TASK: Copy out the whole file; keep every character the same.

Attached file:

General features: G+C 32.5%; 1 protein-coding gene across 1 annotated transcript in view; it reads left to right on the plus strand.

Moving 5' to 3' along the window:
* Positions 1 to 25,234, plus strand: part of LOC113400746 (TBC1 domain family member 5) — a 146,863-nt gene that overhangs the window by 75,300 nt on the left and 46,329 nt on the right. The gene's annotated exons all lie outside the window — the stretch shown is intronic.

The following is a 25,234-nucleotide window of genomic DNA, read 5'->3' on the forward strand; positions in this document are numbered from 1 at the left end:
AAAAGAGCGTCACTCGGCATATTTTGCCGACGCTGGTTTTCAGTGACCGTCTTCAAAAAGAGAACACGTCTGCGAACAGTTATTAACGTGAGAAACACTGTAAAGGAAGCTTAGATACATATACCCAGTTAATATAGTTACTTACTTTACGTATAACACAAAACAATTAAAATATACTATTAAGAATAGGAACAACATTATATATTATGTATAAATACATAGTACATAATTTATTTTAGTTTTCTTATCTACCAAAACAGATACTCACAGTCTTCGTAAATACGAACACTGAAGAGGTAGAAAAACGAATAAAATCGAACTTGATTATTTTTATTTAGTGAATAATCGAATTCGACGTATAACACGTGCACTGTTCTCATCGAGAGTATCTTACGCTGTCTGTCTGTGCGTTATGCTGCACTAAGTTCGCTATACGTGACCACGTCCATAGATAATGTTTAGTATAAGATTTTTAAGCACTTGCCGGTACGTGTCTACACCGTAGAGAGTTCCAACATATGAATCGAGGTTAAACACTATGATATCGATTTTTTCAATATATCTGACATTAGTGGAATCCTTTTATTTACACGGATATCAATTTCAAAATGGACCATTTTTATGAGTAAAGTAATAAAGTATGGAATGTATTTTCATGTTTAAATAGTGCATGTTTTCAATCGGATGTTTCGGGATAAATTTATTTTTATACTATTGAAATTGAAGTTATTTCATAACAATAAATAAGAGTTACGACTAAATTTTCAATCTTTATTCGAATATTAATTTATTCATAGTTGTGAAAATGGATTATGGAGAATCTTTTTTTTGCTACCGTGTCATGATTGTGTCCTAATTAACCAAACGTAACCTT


General features: G+C 32.5%; 1 protein-coding gene across 1 annotated transcript in view; it reads left to right on the plus strand.

Moving 5' to 3' along the window:
* Positions 1 to 25,234, plus strand: part of LOC113400746 (TBC1 domain family member 5) — a 146,863-nt gene that overhangs the window by 75,300 nt on the left and 46,329 nt on the right. The gene's annotated exons all lie outside the window — the stretch shown is intronic.

The following is a 25,234-nucleotide window of genomic DNA, read 5'->3' on the forward strand; positions in this document are numbered from 1 at the left end:
AAAAGAGCGTCACTCGGCATATTTTGCCGACGCTGGTTTTCAGTGACCGTCTTCAAAAAGAGAACACGTCTGCGAACAGTTATTAACGTGAGAAACACTGTAAAGGAAGCTTAGATACATATACCCAGTTAATATAGTTACTTACTTTACGTATAACACAAAACAATTAAAATATACTATTAAGAATAGGAACAACATTATATATTATGTATAAATACATAGTACATAATTTATTTTAGTTTTCTTATCTACCAAAACAGATACTCACAGTCTTCGTAAATACGAACACTGAAGAGGTAGAAAAACGAATAAAATCGAACTTGATTATTTTTATTTAGTGAATAATCGAATTCGACGTATAACACGTGCACTGTTCTCATCGAGAGTATCTTACGCTGTCTGTCTGTGCGTTATGCTGCACTAAGTTCGCTATACGTGACCACGTCCATAGATAATGTTTAGTATAAGATTTTTAAGCACTTGCCGGTACGTGTCTACACCGTAGAGAGTTCCAACATATGAATCGAGGTTAAACACTATGATATCGATTTTTTCAATATATCTGACATTAGTGGAATCCTTTTATTTACACGGATATCAATTTCAAAATGGACCATTTTTATGAGTAAAGTAATAAAGTATGGAATGTATTTTCATGTTTAAATAGTGCATGTTTTCAATCGGATGTTTCGGGATAAATTTATTTTTATACTATTGAAATTGAAGTTATTTCATAACAATAAATAAGAGTTACGACTAAATTTTCAATCTTTATTCGAATATTAATTTATTCATAGTTGTGAAAATGGATTATGGAGAATCTTTTTTTTGCTACCGTGTCATGATTGTGTCCTAATTAACCAAACGTAACCTT